Kangaroo management comes full circle at Nardoo

on 25 Feb 2013 

Each year we manage kangaroos by the number at Nardoo. That is, we measure a population/km2 figure and we then reduce that population to a pre-set carrying capacity number. Our volunteer shooters Nick Aagren and Richard Lobb have just completed this year’s quota, which should give the Nardoo grasslands some reprieve from overgrazing.

Actually, Nick and Richard finished just in time, because students from the local TAFE will set up the new measurement transect lines next week. Some thirty students participate in setting up these lines all over the Wedderburn district each March and have been doing so for 5 years. Twenty four 150 metre long lines in all go up, along which they then clear all roo droppings within one metre. That results in 24x 150m2 metre of clean ground. One month later, my DSE colleagues and myself then count the droppings deposited on those cleaned up plots and from that we can extrapolate roo numbers per square kilometre for the entire district. The local Department of Primary Industries then follows up with appropriate culling permits for the ensuing year.

Kangaroos are magnificent creatures. At Nardoo we get a mix of Eastern and Western Greys, which is fairly unique for Victoria. The Eastern Greys are grass eaters and tend to overgraze grassy vegetation types when in high numbers so that weeds can infiltrate much easier. Western Greys are more shrub browsers which mean that an overpopulation of them prevents the full recovery of Nardoo, where the shrubs have suffered particularly hard from 120 years or so of sheep grazing and rabbit damage.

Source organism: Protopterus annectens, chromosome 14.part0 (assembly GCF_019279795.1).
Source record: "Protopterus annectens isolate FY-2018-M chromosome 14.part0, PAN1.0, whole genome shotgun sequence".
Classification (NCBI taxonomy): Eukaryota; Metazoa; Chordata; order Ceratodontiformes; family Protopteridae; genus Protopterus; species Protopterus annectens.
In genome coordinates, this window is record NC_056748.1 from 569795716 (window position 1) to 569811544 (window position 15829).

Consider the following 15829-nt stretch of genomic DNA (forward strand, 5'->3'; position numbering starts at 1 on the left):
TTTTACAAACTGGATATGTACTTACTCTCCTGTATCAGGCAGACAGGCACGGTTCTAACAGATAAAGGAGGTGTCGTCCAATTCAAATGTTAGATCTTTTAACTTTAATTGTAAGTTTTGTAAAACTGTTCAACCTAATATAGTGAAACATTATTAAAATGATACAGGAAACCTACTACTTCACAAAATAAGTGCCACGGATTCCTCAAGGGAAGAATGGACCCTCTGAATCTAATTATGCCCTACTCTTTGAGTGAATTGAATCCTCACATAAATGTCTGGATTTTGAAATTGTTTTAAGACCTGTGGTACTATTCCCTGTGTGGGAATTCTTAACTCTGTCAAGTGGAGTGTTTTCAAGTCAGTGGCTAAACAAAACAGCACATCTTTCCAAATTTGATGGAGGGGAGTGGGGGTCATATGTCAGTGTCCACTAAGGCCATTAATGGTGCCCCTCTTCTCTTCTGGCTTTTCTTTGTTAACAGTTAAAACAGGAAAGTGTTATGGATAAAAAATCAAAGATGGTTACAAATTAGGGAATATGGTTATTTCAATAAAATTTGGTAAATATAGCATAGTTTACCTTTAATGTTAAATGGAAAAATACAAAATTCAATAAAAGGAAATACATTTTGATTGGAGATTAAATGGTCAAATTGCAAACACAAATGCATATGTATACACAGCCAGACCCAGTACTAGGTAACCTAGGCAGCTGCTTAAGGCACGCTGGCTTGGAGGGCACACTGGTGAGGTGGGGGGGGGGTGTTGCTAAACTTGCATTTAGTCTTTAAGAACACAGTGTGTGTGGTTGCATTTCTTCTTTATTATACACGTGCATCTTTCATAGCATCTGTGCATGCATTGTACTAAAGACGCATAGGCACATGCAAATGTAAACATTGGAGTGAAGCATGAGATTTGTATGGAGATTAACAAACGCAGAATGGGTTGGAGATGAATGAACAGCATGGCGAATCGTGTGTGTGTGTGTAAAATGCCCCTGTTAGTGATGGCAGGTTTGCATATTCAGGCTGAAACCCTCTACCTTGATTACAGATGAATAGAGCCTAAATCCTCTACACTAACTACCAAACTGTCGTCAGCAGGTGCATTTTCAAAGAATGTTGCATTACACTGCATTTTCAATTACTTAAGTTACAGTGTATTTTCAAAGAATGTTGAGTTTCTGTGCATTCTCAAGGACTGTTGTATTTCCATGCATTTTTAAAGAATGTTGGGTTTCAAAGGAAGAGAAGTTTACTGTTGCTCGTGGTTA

In normal circumstances, when things are in balance, kangaroos are an integral part of the Victorian ecosystem. However, certain man-made modifications to the landscape have caused an unintended explosion of roo numbers. There are no hunters on four feet (dingoes) or on two feet (Aboriginal man) left, and lots of farm dams, in particular on hobby farms, have given our bouncy friends an unlimited supply of water. Improved pastures have given them really good food all year round, even in drought times there are plenty of yummies out in the paddocks and on cropping land. In 2008, at the height of the drought and after 12 years of below average rainfall, the automatic drought mechanisms, whereby the doe ejects unborn foetuses, had not set in. It was a drought for everybody else, but not for the kangaroos. So, our shooting program at Nardoo is another attempt to imitate the natural processes that helps to conserve the ecological values of our reserve.

Our Kanga program has helped us out in unexpected ways as well. Since we are now the most serious kangaroo managers in the district, other landholders, some of them broad acre farmers, are looking at us for advice on pest control and other issues. The leverage we have gained over the last 5 years has been very beneficial and made BHA a party that people listen to when conservation issues are being discussed in Central Victoria.

The TAFE students always ask the curly questions, but it doesn’t take long to persuade them we are doing the right thing. Next Wednesday they’ll be hard at work getting a new round of monitoring off the ground. It’s going to be interesting to find out in April what impact the previous cull has had on overall numbers.